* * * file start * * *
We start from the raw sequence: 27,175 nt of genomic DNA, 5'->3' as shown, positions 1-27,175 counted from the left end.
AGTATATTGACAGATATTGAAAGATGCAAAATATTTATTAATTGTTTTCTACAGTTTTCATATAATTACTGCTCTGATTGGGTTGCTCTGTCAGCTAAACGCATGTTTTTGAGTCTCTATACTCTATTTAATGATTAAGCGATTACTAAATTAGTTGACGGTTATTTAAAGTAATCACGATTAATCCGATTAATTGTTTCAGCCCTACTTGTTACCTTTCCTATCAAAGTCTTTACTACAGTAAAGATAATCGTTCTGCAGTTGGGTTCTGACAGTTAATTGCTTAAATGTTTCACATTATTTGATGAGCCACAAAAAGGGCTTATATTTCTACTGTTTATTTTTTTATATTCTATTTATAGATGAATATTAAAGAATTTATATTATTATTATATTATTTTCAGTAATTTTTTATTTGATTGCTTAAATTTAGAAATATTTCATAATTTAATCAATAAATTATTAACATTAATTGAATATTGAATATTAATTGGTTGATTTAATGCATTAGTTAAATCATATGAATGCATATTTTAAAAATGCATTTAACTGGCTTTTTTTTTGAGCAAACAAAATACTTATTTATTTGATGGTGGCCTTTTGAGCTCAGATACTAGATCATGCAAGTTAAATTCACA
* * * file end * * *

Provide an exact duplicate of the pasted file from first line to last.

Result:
We start from the raw sequence: 27,175 nt of genomic DNA, 5'->3' as shown, positions 1-27,175 counted from the left end.
AGTATATTGACAGATATTGAAAGATGCAAAATATTTATTAATTGTTTTCTACAGTTTTCATATAATTACTGCTCTGATTGGGTTGCTCTGTCAGCTAAACGCATGTTTTTGAGTCTCTATACTCTATTTAATGATTAAGCGATTACTAAATTAGTTGACGGTTATTTAAAGTAATCACGATTAATCCGATTAATTGTTTCAGCCCTACTTGTTACCTTTCCTATCAAAGTCTTTACTACAGTAAAGATAATCGTTCTGCAGTTGGGTTCTGACAGTTAATTGCTTAAATGTTTCACATTATTTGATGAGCCACAAAAAGGGCTTATATTTCTACTGTTTATTTTTTTATATTCTATTTATAGATGAATATTAAAGAATTTATATTATTATTATATTATTTTCAGTAATTTTTTATTTGATTGCTTAAATTTAGAAATATTTCATAATTTAATCAATAAATTATTAACATTAATTGAATATTGAATATTAATTGGTTGATTTAATGCATTAGTTAAATCATATGAATGCATATTTTAAAAATGCATTTAACTGGCTTTTTTTTTGAGCAAACAAAATACTTATTTATTTGATGGTGGCCTTTTGAGCTCAGATACTAGATCATGCAAGTTAAATTCACA